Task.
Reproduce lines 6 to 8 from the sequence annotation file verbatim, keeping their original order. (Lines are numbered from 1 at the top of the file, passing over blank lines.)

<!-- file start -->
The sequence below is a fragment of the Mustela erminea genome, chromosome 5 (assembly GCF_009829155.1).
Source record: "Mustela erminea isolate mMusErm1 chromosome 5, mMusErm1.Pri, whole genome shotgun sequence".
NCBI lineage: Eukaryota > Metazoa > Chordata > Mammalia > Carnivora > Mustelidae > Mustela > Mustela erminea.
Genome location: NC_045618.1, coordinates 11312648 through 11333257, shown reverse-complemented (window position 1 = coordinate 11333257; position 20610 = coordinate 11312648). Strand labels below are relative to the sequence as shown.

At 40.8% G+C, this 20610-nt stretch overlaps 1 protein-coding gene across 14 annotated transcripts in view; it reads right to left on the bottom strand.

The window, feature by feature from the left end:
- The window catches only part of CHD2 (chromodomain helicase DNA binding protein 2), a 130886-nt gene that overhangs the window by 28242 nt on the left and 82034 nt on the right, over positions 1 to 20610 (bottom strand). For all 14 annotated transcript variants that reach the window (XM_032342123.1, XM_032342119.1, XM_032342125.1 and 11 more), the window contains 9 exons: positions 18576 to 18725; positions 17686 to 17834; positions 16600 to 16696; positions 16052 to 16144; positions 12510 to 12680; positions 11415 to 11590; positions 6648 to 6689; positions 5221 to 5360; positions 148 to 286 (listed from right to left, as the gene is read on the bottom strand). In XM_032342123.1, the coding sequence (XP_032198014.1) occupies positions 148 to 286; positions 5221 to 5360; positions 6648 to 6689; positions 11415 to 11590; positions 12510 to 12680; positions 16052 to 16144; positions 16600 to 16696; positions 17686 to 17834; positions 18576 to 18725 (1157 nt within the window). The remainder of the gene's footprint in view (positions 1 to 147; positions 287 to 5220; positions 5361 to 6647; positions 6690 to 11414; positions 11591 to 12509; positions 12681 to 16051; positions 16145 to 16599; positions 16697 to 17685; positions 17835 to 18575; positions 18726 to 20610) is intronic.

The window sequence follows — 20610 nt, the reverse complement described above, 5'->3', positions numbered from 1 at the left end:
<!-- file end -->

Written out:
The window, feature by feature from the left end:
- The window catches only part of CHD2 (chromodomain helicase DNA binding protein 2), a 130886-nt gene that overhangs the window by 28242 nt on the left and 82034 nt on the right, over positions 1 to 20610 (bottom strand). For all 14 annotated transcript variants that reach the window (XM_032342123.1, XM_032342119.1, XM_032342125.1 and 11 more), the window contains 9 exons: positions 18576 to 18725; positions 17686 to 17834; positions 16600 to 16696; positions 16052 to 16144; positions 12510 to 12680; positions 11415 to 11590; positions 6648 to 6689; positions 5221 to 5360; positions 148 to 286 (listed from right to left, as the gene is read on the bottom strand). In XM_032342123.1, the coding sequence (XP_032198014.1) occupies positions 148 to 286; positions 5221 to 5360; positions 6648 to 6689; positions 11415 to 11590; positions 12510 to 12680; positions 16052 to 16144; positions 16600 to 16696; positions 17686 to 17834; positions 18576 to 18725 (1157 nt within the window). The remainder of the gene's footprint in view (positions 1 to 147; positions 287 to 5220; positions 5361 to 6647; positions 6690 to 11414; positions 11591 to 12509; positions 12681 to 16051; positions 16145 to 16599; positions 16697 to 17685; positions 17835 to 18575; positions 18726 to 20610) is intronic.

The window sequence follows — 20610 nt, the reverse complement described above, 5'->3', positions numbered from 1 at the left end: